The book is rewarding in its story and provides the reader with the reasons to accept the moral picture being painted and ultimately reflected in a great President who started off in a difficult era as a boy who's greatest riches was the spiritual upbringing he received and which he practiced as he made his way through life.
 
Human nature hasn't changed much since 1902   Aug 15, 2005
In reading a biography of Ronald Reagan, I learned that when eleven year old Reagan finished reading this book he went to his mother and said, "I want to be like that man." Intrigued, I wanted to find out what "that man" was like. So, when I read this story I did so with an eye toward understanding Reagan and the development of his character. I was immediately struck by the similarities between Reagan and the book's hero, Dick Falkner. Both were raised in poverty, both had alcoholic fathers, both were straight shooters, and both seem to have had an abiding faith in their fellow man. I found the book's colorful language quite charming, its character development excellent, and the problems and concerns presented very true to life. As I read along I could almost sense young Reagan's character taking form. I was particularly struck by the fact that the problems of 1902 in Boyd City are in large measure today's problems---human nature seems to have changed very little over the years. My only complaint about the book is that the broad sweep evident in the early part of the story seemed to narrow in the latter pages, resulting in a somewhat quick and surprising ending based on several poorly explained coincidences. All in all, I greatly enjoyed the book and would recommend it to anyone with a love for our 40th President or a desire to better understand him, as well as those who simply like a good story.
 
For another time  Jun 21, 2001
I found my copy of this book at a flea market ..., and I figured I couldn't go wrong [the] price [I paid]. ... I have given the book three stars simply because its Christian theme and style of writing was new to me, and as a result it did keep me occupied and involved until the end. ... The author has built the story and its resolution upon amazing coincidences after conincidences. Maybe the reader can swallow one of them, two at the most, but this is an unending chain. As this is a Christian book, possibly the reader of the era in which it was written -- the turn of the 20th Century -- would look upon the happenings as God's will, but I found it totally unbelievable. I'm glad I read the book, because it is most unusual and foreign to today's modern literature, but I don't believe I would want to read another of Wright's books. Maybe if I was living at the turn of the century with that trusting mindset, he would become a favorite author. But, today the book is just a curiosity piece.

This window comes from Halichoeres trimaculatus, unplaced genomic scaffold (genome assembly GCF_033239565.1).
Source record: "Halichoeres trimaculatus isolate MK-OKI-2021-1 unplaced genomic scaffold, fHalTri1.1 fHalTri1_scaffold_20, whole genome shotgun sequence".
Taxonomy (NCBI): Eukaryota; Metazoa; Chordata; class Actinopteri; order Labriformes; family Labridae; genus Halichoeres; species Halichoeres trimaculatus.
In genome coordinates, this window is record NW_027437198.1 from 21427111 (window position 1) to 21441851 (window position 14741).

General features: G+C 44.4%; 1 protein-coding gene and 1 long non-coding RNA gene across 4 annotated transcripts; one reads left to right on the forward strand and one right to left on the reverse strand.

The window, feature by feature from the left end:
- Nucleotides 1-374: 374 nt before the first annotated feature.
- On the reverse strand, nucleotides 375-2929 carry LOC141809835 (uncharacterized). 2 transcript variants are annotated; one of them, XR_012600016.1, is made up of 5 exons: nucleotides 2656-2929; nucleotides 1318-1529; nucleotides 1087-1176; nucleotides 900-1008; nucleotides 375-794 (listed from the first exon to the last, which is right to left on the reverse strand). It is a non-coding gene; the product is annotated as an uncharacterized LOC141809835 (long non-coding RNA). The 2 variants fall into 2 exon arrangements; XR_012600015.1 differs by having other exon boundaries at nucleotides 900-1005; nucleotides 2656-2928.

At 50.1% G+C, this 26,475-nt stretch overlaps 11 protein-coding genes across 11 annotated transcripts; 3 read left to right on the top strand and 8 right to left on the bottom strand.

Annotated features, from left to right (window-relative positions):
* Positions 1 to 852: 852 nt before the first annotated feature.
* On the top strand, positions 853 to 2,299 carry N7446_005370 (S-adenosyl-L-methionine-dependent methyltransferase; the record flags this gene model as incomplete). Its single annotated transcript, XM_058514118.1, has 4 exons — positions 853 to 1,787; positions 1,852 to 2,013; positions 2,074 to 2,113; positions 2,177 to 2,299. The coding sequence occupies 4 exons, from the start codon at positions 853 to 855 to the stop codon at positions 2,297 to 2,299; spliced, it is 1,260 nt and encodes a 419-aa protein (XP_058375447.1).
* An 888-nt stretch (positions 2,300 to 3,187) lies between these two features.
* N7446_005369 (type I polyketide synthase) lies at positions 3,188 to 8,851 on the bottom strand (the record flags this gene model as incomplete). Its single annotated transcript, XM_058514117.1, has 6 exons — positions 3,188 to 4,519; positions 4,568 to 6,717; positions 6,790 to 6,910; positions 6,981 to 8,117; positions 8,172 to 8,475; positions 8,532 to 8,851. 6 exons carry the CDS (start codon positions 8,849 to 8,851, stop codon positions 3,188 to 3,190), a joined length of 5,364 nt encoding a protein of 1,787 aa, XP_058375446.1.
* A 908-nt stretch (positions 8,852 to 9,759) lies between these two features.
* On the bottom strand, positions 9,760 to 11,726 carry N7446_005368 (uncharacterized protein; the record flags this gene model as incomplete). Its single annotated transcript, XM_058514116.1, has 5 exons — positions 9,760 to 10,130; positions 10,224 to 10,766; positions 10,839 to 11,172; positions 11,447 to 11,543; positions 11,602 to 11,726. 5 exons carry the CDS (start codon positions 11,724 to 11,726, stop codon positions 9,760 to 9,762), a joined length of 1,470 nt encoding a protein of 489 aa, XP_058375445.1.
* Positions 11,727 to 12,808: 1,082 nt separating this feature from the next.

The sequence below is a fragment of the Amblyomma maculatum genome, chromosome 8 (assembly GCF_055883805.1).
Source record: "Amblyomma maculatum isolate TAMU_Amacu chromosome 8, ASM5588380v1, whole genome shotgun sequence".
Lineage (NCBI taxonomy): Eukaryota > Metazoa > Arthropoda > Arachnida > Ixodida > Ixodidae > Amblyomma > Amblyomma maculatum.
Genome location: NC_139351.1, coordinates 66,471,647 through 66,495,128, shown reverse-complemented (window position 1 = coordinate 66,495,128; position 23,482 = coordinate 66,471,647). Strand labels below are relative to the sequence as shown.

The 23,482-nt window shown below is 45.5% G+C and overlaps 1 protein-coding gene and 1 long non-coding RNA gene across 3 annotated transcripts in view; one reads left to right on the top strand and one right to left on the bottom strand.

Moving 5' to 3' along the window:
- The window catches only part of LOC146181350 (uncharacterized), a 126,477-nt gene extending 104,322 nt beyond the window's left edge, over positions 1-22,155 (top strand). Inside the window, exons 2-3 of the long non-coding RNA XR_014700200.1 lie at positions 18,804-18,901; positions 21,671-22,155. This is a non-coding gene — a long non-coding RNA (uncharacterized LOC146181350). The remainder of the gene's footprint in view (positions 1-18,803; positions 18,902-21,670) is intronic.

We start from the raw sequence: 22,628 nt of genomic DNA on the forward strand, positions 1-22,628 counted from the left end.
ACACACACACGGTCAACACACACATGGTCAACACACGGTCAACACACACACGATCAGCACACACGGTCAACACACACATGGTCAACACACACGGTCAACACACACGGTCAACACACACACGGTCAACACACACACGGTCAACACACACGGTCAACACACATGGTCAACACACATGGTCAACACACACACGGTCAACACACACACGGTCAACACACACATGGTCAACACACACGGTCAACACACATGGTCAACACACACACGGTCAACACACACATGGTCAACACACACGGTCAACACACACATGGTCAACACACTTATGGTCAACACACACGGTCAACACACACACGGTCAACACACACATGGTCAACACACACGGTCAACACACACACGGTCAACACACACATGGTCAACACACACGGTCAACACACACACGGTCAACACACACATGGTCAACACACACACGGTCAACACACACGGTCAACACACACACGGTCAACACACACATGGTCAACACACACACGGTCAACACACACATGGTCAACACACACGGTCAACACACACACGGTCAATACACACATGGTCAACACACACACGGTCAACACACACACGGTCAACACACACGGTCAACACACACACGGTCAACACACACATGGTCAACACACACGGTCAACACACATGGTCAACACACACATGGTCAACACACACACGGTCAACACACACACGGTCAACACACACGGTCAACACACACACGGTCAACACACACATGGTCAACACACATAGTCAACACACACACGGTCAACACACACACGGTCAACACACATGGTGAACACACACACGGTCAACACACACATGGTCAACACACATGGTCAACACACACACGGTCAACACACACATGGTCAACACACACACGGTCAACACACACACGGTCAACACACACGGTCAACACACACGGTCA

Standard HBW Quality  Oct 31, 2000
Another salutary story showing how Harold Bell Wright earned the sobriquet of "Storyteller to America." I did not know but am not surprised by the previous reviewer's observation that Ronald Reagan read this work as a boy and was profoundly touched by it. There is something so American about Mr. Wright's works and this upright, exciting tale is no exception. Fleshed out characters populate a fast-paced allegory where true Christianity is venerated while those who are Christian in name only are seen to be lacking.

This release was one of Mr. Wright's first -if not his actual debut novel, and it made a promise that his prolific career kept.

 
Essential to understanding Ronald Reagan  Aug 6, 2000
Any political junkie or political scientist who wants to understand Ronald Reagan the man and the politician must start with this book. Young Reagan read it when he was 11 years old and promptly decided that he wanted to become an evangelical Christian, informing his Mother that he wanted to be baptized. Reagan obviously identified with the protagonist of this story who like Reagan was the son of an alcoholic father who through the power of faith became a better man and works to change his community through his church. The book concludes with his marching off to Washington to assume a political career. Sound familiar?

Don't miss this book!